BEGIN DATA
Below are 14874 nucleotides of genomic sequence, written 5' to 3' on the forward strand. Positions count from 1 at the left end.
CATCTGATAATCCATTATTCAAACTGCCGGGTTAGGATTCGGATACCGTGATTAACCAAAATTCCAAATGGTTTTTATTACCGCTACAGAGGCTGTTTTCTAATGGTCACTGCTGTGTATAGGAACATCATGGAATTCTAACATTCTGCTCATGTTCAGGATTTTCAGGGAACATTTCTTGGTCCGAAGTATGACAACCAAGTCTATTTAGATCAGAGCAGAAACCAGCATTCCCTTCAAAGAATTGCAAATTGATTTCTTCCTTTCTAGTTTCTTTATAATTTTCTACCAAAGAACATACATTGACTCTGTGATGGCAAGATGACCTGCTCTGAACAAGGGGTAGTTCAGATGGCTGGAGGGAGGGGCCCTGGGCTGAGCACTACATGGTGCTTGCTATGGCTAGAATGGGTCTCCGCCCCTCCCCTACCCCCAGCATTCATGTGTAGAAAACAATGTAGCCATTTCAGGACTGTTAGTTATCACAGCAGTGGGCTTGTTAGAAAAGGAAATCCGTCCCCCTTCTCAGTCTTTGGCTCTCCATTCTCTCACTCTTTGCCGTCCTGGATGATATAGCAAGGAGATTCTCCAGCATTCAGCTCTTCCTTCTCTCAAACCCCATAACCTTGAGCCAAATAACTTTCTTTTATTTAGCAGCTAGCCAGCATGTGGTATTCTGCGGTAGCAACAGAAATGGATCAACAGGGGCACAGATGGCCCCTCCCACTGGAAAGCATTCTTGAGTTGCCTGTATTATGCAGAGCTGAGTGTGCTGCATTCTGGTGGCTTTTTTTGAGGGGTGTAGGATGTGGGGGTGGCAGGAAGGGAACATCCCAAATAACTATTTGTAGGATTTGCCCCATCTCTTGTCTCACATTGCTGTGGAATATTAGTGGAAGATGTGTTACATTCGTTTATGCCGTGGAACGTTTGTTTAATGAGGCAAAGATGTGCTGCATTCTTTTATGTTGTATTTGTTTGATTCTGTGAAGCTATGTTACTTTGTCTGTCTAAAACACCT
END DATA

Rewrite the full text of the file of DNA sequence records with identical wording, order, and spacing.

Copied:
Below are 14874 nucleotides of genomic sequence, written 5' to 3' on the forward strand. Positions count from 1 at the left end.
CATCTGATAATCCATTATTCAAACTGCCGGGTTAGGATTCGGATACCGTGATTAACCAAAATTCCAAATGGTTTTTATTACCGCTACAGAGGCTGTTTTCTAATGGTCACTGCTGTGTATAGGAACATCATGGAATTCTAACATTCTGCTCATGTTCAGGATTTTCAGGGAACATTTCTTGGTCCGAAGTATGACAACCAAGTCTATTTAGATCAGAGCAGAAACCAGCATTCCCTTCAAAGAATTGCAAATTGATTTCTTCCTTTCTAGTTTCTTTATAATTTTCTACCAAAGAACATACATTGACTCTGTGATGGCAAGATGACCTGCTCTGAACAAGGGGTAGTTCAGATGGCTGGAGGGAGGGGCCCTGGGCTGAGCACTACATGGTGCTTGCTATGGCTAGAATGGGTCTCCGCCCCTCCCCTACCCCCAGCATTCATGTGTAGAAAACAATGTAGCCATTTCAGGACTGTTAGTTATCACAGCAGTGGGCTTGTTAGAAAAGGAAATCCGTCCCCCTTCTCAGTCTTTGGCTCTCCATTCTCTCACTCTTTGCCGTCCTGGATGATATAGCAAGGAGATTCTCCAGCATTCAGCTCTTCCTTCTCTCAAACCCCATAACCTTGAGCCAAATAACTTTCTTTTATTTAGCAGCTAGCCAGCATGTGGTATTCTGCGGTAGCAACAGAAATGGATCAACAGGGGCACAGATGGCCCCTCCCACTGGAAAGCATTCTTGAGTTGCCTGTATTATGCAGAGCTGAGTGTGCTGCATTCTGGTGGCTTTTTTTGAGGGGTGTAGGATGTGGGGGTGGCAGGAAGGGAACATCCCAAATAACTATTTGTAGGATTTGCCCCATCTCTTGTCTCACATTGCTGTGGAATATTAGTGGAAGATGTGTTACATTCGTTTATGCCGTGGAACGTTTGTTTAATGAGGCAAAGATGTGCTGCATTCTTTTATGTTGTATTTGTTTGATTCTGTGAAGCTATGTTACTTTGTCTGTCTAAAACACCT